Just like in nature, bamboo is a resilient choice for the kitchen because it can stand up to more water than a regular wooden cutting board. The surface is slightly harder than most traditional wood boards and over time knife cuts can create small micro grooves that can cause the blade to stick or catch while chopping.

I have an arsenal of medium to small bamboo cutting boards that I use for smaller knife work like citrus and garnishes.


For most chefs and serious home cooks, nothing beats a high-quality, heavy, wood option like maple, oak or walnut. This is hands down my most-used kitchen tool and my chef's knife's best friend -- seriously, they do everything together. Plus, it looks great on the counter even when I'm not using it.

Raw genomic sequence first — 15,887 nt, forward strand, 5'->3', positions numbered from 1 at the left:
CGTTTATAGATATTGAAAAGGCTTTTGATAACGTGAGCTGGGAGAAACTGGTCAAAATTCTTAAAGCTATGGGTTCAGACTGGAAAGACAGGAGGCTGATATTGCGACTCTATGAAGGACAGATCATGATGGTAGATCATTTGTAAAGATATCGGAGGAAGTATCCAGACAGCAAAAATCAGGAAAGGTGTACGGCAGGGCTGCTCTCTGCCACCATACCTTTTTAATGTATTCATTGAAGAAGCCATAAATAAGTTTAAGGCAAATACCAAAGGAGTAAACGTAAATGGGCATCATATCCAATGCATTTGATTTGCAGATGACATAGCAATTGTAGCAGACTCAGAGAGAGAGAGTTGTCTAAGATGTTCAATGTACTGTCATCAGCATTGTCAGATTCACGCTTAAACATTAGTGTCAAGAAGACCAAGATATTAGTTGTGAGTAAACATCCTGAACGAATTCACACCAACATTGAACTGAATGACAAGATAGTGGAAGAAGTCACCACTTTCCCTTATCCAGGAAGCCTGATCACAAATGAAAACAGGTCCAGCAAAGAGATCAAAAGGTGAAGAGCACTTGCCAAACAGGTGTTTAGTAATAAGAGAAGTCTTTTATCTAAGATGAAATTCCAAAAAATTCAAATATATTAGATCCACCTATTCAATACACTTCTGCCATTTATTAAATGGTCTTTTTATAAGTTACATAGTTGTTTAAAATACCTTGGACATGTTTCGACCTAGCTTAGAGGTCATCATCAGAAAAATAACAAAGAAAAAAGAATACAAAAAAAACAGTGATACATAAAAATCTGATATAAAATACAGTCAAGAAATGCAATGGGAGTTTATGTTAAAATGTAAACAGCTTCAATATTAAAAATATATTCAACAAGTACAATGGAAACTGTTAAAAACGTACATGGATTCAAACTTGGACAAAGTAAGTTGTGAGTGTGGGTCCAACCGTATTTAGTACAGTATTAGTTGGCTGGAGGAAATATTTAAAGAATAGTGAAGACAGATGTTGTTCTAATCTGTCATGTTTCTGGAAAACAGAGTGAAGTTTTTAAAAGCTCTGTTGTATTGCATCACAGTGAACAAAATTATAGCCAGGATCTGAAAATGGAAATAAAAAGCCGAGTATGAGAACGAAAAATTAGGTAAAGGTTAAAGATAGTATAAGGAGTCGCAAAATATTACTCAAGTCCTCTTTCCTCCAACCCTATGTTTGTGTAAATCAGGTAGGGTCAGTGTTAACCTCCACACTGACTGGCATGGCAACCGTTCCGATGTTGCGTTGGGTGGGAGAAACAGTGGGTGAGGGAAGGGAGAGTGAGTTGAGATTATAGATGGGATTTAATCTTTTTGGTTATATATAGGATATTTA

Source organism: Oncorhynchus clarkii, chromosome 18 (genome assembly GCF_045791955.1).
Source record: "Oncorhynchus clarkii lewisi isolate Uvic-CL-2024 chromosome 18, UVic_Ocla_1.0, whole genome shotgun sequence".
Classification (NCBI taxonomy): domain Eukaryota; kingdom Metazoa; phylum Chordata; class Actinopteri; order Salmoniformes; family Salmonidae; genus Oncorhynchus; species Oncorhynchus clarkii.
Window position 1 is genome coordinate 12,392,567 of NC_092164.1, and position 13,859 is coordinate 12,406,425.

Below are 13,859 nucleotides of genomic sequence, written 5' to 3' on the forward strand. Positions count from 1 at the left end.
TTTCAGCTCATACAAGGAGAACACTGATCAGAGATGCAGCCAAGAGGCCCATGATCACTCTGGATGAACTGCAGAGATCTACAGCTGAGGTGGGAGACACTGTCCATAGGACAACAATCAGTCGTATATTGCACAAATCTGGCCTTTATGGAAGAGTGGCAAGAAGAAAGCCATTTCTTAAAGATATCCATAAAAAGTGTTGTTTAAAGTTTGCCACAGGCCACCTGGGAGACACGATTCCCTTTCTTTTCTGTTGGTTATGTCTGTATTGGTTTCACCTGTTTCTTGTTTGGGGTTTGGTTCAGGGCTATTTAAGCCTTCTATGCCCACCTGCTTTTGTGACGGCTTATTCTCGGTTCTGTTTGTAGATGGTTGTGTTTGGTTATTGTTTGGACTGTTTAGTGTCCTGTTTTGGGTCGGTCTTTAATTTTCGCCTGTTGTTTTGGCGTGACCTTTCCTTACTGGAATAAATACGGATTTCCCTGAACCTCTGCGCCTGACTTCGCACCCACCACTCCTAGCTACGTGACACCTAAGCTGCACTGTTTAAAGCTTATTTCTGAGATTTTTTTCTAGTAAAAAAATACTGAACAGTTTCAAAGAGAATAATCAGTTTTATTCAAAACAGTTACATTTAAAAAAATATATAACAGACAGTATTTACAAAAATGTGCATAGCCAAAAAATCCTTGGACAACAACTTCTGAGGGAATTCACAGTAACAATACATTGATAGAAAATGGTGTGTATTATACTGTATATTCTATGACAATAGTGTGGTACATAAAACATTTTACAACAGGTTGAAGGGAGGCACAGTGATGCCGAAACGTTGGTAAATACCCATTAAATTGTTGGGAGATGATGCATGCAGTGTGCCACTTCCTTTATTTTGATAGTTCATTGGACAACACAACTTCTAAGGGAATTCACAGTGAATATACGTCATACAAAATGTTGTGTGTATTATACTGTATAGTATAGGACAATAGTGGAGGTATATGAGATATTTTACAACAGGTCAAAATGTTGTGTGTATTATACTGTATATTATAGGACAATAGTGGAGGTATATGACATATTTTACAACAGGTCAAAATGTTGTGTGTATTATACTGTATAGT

Pros: Heavy duty, durable, long-lasting, better for the blade of a knife, aesthetically appealing.

If you cook a lot, get one of each variety at a price point that suits your budget in a size you'll use the most and have space to store.

A cutting board of any material that doesn't have rubber feet or grips can be tough to keep in place.

I like to dampen a paper towel or thin kitchen towel, place it on the countertop and set the board on top to ensure that it won't slide around while I'm working.

How to properly care for a nice wood cutting board

If you have a high-quality natural wooden cutting board, it's important to take care of it. Gently hand wash it with warm, soapy water, rinse and sanitize, then dry it off with a towel before letting it completely air dry. Once the wood is fully dry, to help protect it from getting stained, split or warped, regularly apply a wax-free and food-grade mineral oil to help it maintain its moisture and stay in peak condition.

It's not one size fits all, but these work for most

Smaller cutting boards are great for cocktail and snack prep. Whether you need to slice an apple or cut some lime wedges, something between 7 to 10 inches is a great size for the job.